Bruton cheese-makers have gone green
WYKE Farms has become the UK’s first national cheddar brand to become completely self-sufficient in green energy, following the launch of its biogas plant in Bruton.
The UK’s largest independent cheese producer and milk processor hosted a launch event, together with journalist and political commentator Jonathan Dimbleby. Attended by local dignitaries, major retail supporters and key stakeholders, the event saw hundreds visit Bruton - the home of Wyke Farms, the largest family-owned cheese maker in Britain.
The impressive biogas plant, which took five years to plan and construct, consists of three 4,600 cubic metre digester vessels. It will convert 75,000 tonnes of biodegradable waste materials from the farm and dairy per year, predominantly cow manure, into energy.
The plant will deliver significant environmental benefits: specifically reducing and managing waste as well as producing energy and enabling Wyke Farms to save over 4 million kilos of carbon dioxide per year. It will also give Wyke Farms the capacity to source its entire electricity and gas usage from both solar and biogas, as well as exporting power back to the National Grid.
Richard Clothier, Managing Director and third generation family member at Wyke Farms, commented today: “We aim to operate our business in a way that has minimal impact on the Somerset environment, and create a truly symbiotic relationship with the countryside. We’re committed to energy efficiency and we’re proud to be one of the first national food brands to be self-sufficient.
“Sustainability and environmental issues are increasing in importance to each and every consumer in the UK and green energy makes both emotional and practical sense. It simply completes a cycle. We can now take the cow waste (which has inherently been a problem) and turn it into pure, clean, energy to drive all our own needs and more. This, in turn, leaves a natural fertiliser that we can plough back into the land to invest in the future health and wellbeing of our cattle – and so the cycle starts again.”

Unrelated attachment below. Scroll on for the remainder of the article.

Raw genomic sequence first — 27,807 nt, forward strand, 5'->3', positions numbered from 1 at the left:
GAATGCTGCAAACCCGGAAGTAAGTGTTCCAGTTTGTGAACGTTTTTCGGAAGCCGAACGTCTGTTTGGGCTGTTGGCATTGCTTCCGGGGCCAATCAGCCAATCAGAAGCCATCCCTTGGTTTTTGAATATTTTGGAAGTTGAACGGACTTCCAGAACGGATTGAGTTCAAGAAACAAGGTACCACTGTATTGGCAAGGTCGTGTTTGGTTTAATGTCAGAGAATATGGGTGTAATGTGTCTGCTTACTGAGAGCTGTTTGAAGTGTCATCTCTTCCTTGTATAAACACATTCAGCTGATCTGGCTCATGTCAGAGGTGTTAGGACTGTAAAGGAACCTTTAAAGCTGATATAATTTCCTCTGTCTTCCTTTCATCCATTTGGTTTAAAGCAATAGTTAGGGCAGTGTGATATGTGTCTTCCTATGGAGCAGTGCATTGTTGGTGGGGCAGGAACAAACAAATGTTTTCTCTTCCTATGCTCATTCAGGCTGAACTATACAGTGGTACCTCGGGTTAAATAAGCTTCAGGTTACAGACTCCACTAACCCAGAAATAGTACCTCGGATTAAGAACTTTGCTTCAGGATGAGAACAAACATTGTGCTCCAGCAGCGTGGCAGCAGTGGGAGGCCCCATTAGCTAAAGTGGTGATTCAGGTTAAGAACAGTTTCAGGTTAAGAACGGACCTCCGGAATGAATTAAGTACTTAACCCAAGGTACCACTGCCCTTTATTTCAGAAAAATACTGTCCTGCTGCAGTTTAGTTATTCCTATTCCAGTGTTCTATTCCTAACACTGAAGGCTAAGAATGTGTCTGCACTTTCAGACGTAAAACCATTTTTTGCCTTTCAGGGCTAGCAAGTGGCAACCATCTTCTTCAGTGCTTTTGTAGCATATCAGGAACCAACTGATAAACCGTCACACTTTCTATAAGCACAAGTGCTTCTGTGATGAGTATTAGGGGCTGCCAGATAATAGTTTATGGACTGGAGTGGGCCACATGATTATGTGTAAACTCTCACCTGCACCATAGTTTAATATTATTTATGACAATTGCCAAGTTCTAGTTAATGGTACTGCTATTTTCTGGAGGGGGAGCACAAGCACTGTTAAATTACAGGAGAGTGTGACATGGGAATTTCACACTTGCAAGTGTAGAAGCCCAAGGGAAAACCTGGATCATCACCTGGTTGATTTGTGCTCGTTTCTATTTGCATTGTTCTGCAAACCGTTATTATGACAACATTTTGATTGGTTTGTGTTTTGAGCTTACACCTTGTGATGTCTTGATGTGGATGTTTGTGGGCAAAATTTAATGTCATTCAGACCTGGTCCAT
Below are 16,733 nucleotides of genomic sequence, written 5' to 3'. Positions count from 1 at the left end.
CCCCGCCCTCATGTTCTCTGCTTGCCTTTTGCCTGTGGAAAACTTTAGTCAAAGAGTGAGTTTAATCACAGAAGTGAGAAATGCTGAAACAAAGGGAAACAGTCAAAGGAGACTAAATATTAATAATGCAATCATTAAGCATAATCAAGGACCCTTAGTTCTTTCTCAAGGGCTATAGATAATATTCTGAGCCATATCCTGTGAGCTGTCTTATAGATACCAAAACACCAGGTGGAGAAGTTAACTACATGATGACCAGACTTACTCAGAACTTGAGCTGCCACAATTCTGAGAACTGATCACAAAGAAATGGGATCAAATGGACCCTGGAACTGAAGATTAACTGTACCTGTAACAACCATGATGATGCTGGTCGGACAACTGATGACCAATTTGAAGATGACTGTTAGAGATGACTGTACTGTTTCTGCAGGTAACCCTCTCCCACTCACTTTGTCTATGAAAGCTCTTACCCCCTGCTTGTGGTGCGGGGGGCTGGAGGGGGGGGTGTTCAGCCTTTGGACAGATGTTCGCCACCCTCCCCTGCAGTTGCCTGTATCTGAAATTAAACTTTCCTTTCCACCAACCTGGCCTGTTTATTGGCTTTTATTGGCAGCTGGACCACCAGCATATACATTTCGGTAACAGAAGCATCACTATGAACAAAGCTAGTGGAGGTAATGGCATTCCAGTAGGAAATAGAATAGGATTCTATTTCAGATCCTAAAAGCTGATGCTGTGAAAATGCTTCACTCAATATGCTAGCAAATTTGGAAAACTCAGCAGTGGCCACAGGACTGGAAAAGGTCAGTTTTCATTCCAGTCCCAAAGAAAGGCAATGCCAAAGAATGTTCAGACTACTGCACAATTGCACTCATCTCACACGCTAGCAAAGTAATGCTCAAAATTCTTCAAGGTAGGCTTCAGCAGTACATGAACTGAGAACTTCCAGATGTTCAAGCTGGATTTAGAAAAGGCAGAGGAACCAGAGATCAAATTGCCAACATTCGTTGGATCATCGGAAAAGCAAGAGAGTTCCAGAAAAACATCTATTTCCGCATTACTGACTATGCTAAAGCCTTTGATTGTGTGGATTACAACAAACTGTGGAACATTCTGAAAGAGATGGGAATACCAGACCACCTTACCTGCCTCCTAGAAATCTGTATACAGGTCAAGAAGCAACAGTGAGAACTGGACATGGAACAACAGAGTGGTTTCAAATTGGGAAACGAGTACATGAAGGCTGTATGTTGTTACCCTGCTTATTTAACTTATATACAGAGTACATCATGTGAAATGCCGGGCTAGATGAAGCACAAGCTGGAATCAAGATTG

Prime Minister David Cameron, who visited the site earlier this summer in support of the initiative, said: “It’s great to see a family farming business like Wyke Farms investing in such an innovative green energy scheme. Making use of their waste products in order to become 100 per cent self-sufficient in green energy will make them more efficient and help the environment.”
British journalist and political commentator Jonathan Dimbleby said: “I think this is a really exciting project. It is pioneering and it is path finding. If we are to achieve a sustainable agriculture in the future this defines the way it should be approached.”
The £4 million investment in biogas technology is part of the cheese brand’s £10 million green energy venture, which includes solar power and water re-usage across its family owned farms and cheese dairy.